This is an archived article that was published on sltrib.com in 2009, and information in the article may be outdated. It is provided only for personal research purposes and may not be reprinted.
Boycotting Salt Lake City never made sense to the Rev. Bill Sinkford, president of the Unitarian Universalist Association of Congregations.
The association was planning its general assembly in Salt Lake City for the first time in a decade just as many in the lesbian, gay, bisexual and transgendered community cried for a boycott of the city, headquarters of The Church of Jesus Christ of Latter-day Saints.
Though he knew the pain felt by many Unitarian Universalists over the LDS Church's role in persuading California voters to reject gay marriage last fall, Sinkford saw a different way forward:
"I'm a strong believer that you can only work for change when you are in relationship," says Sinkford, who is finishing his second and last term as president of the Boston-based association.
That ethic has permeated Sinkford's eight years as head of the association, which comprises more than 1,000 congregations across the country, including four -- five, if you count an emerging congregation in Utah County -- in Utah.
Sinkford, the first black president of the association, has made it his goal to have Unitarian Universalists engage more with other faiths and nonreligious organizations, to have a higher profile on the important social-justice issues.
He added more staff to the Washington, D.C., office and joined with other faiths taking stands on issues such as the Iraq war and global warming.
"The problem was the voice of the fundamentalist right was dominating the religious discourse in the public square," he says.
Sinkford's reforms extended to Unitarian Universalists themselves, as he called in a 2003 sermon for greater use of a "language of reverence" that could capture the hearts of those seeking a free, liberal religion.
In his mind, Unitarians and Universalists, dominated for decades by humanists who eschewed language that sounded Christian, had lost some of their ability to connect to outsiders, and indeed each other, on spiritual issues.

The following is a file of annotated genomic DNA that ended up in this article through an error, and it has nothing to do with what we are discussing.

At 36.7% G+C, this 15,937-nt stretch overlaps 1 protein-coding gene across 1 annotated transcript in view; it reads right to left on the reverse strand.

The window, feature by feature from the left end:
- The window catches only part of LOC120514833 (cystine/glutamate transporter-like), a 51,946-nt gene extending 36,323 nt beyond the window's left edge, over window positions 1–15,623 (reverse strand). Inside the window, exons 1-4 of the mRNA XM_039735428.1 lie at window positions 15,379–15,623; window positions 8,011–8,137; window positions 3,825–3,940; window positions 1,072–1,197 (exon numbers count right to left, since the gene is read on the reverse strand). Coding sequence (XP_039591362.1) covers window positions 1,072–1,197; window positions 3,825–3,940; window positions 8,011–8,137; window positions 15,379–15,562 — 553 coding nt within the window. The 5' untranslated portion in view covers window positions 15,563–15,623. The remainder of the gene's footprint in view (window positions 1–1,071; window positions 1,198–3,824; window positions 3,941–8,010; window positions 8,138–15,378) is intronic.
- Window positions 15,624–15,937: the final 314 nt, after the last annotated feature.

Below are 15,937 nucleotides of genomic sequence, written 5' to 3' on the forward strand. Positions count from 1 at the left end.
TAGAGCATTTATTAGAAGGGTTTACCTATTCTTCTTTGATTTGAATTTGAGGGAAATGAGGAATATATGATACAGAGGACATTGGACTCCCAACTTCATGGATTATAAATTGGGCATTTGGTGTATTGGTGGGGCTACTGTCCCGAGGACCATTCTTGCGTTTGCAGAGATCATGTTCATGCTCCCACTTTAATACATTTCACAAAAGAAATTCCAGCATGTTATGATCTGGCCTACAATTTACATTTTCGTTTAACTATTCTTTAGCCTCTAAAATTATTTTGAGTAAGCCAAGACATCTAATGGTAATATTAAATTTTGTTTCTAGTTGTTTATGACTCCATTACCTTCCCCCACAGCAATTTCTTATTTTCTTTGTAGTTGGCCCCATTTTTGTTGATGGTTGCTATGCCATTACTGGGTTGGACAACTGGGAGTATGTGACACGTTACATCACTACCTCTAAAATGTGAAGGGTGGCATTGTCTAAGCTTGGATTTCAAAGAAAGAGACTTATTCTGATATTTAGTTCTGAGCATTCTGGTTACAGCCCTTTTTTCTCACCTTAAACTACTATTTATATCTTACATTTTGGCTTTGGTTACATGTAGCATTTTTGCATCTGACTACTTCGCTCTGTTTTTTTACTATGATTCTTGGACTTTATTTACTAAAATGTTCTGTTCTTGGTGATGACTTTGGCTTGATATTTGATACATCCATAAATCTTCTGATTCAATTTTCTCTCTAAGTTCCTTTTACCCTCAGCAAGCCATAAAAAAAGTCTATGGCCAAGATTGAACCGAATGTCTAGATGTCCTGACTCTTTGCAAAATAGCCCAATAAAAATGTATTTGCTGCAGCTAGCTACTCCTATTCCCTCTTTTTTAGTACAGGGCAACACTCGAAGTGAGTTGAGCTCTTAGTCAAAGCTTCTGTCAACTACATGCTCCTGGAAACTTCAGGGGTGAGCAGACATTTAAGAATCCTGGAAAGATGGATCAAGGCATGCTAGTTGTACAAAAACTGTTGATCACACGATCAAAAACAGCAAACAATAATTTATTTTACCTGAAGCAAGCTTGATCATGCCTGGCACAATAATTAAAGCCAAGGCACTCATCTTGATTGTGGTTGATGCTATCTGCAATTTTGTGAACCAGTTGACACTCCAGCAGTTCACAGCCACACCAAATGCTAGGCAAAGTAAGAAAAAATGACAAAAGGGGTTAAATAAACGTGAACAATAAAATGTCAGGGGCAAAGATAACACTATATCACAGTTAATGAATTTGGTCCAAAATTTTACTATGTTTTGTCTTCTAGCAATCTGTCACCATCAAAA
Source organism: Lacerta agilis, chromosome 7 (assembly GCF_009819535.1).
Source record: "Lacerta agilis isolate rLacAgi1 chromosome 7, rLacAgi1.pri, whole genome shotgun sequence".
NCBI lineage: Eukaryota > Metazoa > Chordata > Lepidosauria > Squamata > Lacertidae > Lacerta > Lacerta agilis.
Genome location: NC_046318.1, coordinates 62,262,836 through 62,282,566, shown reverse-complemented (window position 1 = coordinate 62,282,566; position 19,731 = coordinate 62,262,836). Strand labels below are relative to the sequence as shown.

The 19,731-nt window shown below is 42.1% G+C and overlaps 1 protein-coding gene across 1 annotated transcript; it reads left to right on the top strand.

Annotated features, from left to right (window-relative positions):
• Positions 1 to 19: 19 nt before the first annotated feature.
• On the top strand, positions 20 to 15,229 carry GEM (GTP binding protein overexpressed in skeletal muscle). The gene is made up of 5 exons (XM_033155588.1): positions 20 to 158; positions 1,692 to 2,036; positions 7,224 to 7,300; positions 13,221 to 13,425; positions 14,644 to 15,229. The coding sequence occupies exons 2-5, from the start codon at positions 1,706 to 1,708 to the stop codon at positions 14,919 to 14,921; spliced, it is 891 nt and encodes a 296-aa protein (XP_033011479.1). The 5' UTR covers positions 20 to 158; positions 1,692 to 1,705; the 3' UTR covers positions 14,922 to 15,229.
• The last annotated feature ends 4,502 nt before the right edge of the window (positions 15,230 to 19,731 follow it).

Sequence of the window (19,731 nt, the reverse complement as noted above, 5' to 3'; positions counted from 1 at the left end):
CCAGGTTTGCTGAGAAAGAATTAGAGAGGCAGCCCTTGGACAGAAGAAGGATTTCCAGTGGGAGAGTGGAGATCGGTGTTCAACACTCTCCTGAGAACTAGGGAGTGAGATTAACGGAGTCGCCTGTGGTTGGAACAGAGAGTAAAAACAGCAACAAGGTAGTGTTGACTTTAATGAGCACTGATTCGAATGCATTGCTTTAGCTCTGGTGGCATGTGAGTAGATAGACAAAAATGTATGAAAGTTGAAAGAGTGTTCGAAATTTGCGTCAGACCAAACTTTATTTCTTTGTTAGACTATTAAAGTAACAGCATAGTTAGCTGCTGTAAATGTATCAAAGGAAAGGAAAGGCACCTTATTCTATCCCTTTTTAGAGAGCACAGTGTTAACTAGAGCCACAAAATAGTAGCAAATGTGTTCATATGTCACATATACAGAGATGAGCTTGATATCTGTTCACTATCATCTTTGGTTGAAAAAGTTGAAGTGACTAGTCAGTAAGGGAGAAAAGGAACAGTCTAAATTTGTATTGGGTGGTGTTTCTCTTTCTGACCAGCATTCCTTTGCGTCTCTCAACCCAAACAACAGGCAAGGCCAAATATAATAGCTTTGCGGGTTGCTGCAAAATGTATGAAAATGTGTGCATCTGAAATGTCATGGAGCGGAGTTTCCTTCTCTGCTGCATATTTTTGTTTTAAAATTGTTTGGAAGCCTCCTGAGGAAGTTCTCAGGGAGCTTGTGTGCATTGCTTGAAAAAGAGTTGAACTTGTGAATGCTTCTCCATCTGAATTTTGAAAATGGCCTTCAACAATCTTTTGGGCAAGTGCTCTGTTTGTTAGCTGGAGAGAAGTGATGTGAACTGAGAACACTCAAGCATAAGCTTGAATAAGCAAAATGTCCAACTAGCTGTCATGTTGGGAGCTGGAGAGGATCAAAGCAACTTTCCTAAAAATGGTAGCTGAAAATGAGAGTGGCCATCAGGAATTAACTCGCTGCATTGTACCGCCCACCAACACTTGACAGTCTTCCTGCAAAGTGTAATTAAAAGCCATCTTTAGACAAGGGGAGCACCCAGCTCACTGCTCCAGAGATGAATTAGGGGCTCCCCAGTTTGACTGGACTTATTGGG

"We had allowed our language to go to the least common denominator," says Sinkford.
Sinkford's call set off a firestorm among many Unitarian Universalists, particularly humanists, he says. But it also allowed prayerful pastors to talk about their own journeys.
"It was almost like allowing them to come out of the closet," he says.
Reclaiming the language of reverence, he says, is part of a transformation under way among Unitarian Universalists. The UUA's board of trustees also is putting more emphasis on congregations than on individuals, as in the past.
"There has been a process of our coming of age as a faith community over these past eight years," he says. "There's less reactivity and a deepening of our congregational life. There's a greater willingness to be in relationship."
Relationships with other faiths -- such as the LDS -- are likewise important, he says.
Sinkford expects the LDS Church to be represented, as will Utah's Catholic and Episcopal churches, at a public event in support of immigrant families Friday night.
"I'm one that believes that you find partnership where you can on the issues where you can," he says. "It's an opportunity to talk about other things."
Forgoing a boycott of Salt Lake City, he says, allowed Unitarian Universalists to show support for Utah's LGBT community in person, he says. Besides a "Prom for All" planned Friday night, the UUA will donate the proceeds from its Sunday worship offering to the Utah Pride Center.
Among key challenges for Unitarian Universalists going forward, says Sinkford, are attracting people who yearn for a liberal religion and reaching out to ethnic minorities.
"We have this wonderful, open theology. We need to start matching our practice to that theology."